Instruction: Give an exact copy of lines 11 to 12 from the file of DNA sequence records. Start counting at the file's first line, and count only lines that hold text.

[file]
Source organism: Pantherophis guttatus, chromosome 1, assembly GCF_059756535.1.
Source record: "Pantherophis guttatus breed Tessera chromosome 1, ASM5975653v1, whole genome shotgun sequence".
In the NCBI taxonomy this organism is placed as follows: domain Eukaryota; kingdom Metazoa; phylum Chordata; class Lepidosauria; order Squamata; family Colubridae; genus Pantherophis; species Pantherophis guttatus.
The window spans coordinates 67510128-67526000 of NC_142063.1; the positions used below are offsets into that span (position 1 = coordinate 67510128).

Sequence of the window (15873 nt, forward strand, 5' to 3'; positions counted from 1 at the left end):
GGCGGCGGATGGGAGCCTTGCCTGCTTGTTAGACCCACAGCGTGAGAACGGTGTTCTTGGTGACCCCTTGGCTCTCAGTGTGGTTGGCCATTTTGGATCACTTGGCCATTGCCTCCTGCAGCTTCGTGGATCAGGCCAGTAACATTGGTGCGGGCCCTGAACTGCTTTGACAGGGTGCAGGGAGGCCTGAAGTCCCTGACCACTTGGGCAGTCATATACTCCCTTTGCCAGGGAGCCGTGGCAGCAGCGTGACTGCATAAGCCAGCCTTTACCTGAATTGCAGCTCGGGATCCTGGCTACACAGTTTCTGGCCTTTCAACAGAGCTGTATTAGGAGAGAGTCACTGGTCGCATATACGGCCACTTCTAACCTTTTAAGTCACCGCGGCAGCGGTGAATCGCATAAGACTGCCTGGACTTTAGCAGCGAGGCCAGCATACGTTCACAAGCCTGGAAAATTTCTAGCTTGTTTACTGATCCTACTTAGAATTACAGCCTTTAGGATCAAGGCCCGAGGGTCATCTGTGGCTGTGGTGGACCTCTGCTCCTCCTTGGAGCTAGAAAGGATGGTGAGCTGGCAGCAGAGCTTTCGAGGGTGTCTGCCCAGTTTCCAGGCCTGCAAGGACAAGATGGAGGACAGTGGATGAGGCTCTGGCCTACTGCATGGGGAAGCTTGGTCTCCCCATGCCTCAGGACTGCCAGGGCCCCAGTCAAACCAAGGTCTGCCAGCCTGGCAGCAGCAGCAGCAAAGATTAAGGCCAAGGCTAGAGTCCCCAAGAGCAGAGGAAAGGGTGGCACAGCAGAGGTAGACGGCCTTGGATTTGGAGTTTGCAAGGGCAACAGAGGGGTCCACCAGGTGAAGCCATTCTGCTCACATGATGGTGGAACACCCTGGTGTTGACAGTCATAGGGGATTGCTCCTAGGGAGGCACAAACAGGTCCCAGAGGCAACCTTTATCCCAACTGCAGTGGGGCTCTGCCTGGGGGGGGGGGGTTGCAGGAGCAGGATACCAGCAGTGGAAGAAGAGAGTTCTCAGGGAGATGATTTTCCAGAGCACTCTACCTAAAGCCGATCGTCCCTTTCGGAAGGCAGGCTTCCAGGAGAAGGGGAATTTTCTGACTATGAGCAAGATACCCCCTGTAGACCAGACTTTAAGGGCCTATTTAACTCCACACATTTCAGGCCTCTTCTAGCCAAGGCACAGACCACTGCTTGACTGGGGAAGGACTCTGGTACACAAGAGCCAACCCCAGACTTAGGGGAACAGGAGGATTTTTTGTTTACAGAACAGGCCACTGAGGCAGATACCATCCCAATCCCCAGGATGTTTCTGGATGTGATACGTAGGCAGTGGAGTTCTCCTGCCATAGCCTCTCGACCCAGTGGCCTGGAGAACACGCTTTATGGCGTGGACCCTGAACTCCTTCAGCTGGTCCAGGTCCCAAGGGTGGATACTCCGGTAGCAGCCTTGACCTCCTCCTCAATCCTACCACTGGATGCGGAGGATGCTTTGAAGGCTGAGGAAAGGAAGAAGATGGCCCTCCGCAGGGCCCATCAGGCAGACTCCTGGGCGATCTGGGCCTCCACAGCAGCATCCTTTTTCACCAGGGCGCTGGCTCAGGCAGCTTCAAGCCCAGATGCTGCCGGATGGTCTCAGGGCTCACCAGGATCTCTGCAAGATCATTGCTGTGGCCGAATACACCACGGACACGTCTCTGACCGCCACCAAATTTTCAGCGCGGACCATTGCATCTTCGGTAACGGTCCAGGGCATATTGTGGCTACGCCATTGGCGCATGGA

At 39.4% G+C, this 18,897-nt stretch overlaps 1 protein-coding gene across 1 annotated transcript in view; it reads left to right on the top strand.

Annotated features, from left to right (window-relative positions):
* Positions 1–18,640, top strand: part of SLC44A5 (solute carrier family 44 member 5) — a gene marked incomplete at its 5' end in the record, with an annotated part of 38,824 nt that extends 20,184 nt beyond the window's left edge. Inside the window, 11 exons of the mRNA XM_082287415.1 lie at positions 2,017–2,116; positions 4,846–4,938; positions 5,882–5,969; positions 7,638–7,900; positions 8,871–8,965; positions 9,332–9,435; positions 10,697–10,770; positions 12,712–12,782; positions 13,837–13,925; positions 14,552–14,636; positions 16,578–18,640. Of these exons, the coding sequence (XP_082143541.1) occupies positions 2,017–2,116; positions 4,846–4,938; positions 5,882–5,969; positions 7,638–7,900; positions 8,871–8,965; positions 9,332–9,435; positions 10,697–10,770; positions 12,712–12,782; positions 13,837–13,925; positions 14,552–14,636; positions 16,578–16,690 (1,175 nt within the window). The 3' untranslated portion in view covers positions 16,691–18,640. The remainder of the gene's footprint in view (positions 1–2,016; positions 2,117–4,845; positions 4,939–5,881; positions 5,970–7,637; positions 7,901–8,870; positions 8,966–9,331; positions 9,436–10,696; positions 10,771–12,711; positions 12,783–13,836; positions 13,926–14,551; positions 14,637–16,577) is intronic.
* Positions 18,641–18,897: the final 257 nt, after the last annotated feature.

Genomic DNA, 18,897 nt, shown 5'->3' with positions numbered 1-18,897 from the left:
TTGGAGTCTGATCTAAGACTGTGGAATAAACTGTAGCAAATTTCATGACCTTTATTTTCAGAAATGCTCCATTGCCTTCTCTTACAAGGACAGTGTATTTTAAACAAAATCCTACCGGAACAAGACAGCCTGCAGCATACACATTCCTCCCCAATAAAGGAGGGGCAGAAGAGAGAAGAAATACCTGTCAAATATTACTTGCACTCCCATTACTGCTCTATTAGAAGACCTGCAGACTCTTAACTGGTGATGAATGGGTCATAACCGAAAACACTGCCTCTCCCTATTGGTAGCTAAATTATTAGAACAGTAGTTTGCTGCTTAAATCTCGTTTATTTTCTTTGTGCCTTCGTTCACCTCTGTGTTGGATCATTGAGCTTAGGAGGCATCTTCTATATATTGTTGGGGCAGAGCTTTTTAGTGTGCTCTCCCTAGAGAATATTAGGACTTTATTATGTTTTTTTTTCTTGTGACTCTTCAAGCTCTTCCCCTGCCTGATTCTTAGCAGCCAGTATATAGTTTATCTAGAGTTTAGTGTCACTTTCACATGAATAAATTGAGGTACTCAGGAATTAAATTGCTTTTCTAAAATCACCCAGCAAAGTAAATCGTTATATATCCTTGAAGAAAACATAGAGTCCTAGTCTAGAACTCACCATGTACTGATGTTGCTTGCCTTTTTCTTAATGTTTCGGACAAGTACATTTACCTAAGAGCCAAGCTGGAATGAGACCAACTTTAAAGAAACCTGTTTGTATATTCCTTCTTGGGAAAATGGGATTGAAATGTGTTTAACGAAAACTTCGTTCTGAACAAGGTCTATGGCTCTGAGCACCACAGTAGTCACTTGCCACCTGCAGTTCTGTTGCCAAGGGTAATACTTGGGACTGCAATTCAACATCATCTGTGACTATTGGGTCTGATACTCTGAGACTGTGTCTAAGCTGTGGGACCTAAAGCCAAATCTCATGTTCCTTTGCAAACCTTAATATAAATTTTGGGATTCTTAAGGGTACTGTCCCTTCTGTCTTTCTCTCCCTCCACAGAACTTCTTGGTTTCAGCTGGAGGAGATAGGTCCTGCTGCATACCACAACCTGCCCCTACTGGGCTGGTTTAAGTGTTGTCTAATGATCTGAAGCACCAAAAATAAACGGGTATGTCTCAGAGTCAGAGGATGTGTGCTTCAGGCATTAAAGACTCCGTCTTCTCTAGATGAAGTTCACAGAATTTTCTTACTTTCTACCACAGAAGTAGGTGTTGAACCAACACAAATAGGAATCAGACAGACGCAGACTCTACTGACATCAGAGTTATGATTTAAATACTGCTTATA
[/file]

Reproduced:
Genomic DNA, 18,897 nt, shown 5'->3' with positions numbered 1-18,897 from the left:
TTGGAGTCTGATCTAAGACTGTGGAATAAACTGTAGCAAATTTCATGACCTTTATTTTCAGAAATGCTCCATTGCCTTCTCTTACAAGGACAGTGTATTTTAAACAAAATCCTACCGGAACAAGACAGCCTGCAGCATACACATTCCTCCCCAATAAAGGAGGGGCAGAAGAGAGAAGAAATACCTGTCAAATATTACTTGCACTCCCATTACTGCTCTATTAGAAGACCTGCAGACTCTTAACTGGTGATGAATGGGTCATAACCGAAAACACTGCCTCTCCCTATTGGTAGCTAAATTATTAGAACAGTAGTTTGCTGCTTAAATCTCGTTTATTTTCTTTGTGCCTTCGTTCACCTCTGTGTTGGATCATTGAGCTTAGGAGGCATCTTCTATATATTGTTGGGGCAGAGCTTTTTAGTGTGCTCTCCCTAGAGAATATTAGGACTTTATTATGTTTTTTTTTCTTGTGACTCTTCAAGCTCTTCCCCTGCCTGATTCTTAGCAGCCAGTATATAGTTTATCTAGAGTTTAGTGTCACTTTCACATGAATAAATTGAGGTACTCAGGAATTAAATTGCTTTTCTAAAATCACCCAGCAAAGTAAATCGTTATATATCCTTGAAGAAAACATAGAGTCCTAGTCTAGAACTCACCATGTACTGATGTTGCTTGCCTTTTTCTTAATGTTTCGGACAAGTACATTTACCTAAGAGCCAAGCTGGAATGAGACCAACTTTAAAGAAACCTGTTTGTATATTCCTTCTTGGGAAAATGGGATTGAAATGTGTTTAACGAAAACTTCGTTCTGAACAAGGTCTATGGCTCTGAGCACCACAGTAGTCACTTGCCACCTGCAGTTCTGTTGCCAAGGGTAATACTTGGGACTGCAATTCAACATCATCTGTGACTATTGGGTCTGATACTCTGAGACTGTGTCTAAGCTGTGGGACCTAAAGCCAAATCTCATGTTCCTTTGCAAACCTTAATATAAATTTTGGGATTCTTAAGGGTACTGTCCCTTCTGTCTTTCTCTCCCTCCACAGAACTTCTTGGTTTCAGCTGGAGGAGATAGGTCCTGCTGCATACCACAACCTGCCCCTACTGGGCTGGTTTAAGTGTTGTCTAATGATCTGAAGCACCAAAAATAAACGGGTATGTCTCAGAGTCAGAGGATGTGTGCTTCAGGCATTAAAGACTCCGTCTTCTCTAGATGAAGTTCACAGAATTTTCTTACTTTCTACCACAGAAGTAGGTGTTGAACCAACACAAATAGGAATCAGACAGACGCAGACTCTACTGACATCAGAGTTATGATTTAAATACTGCTTATA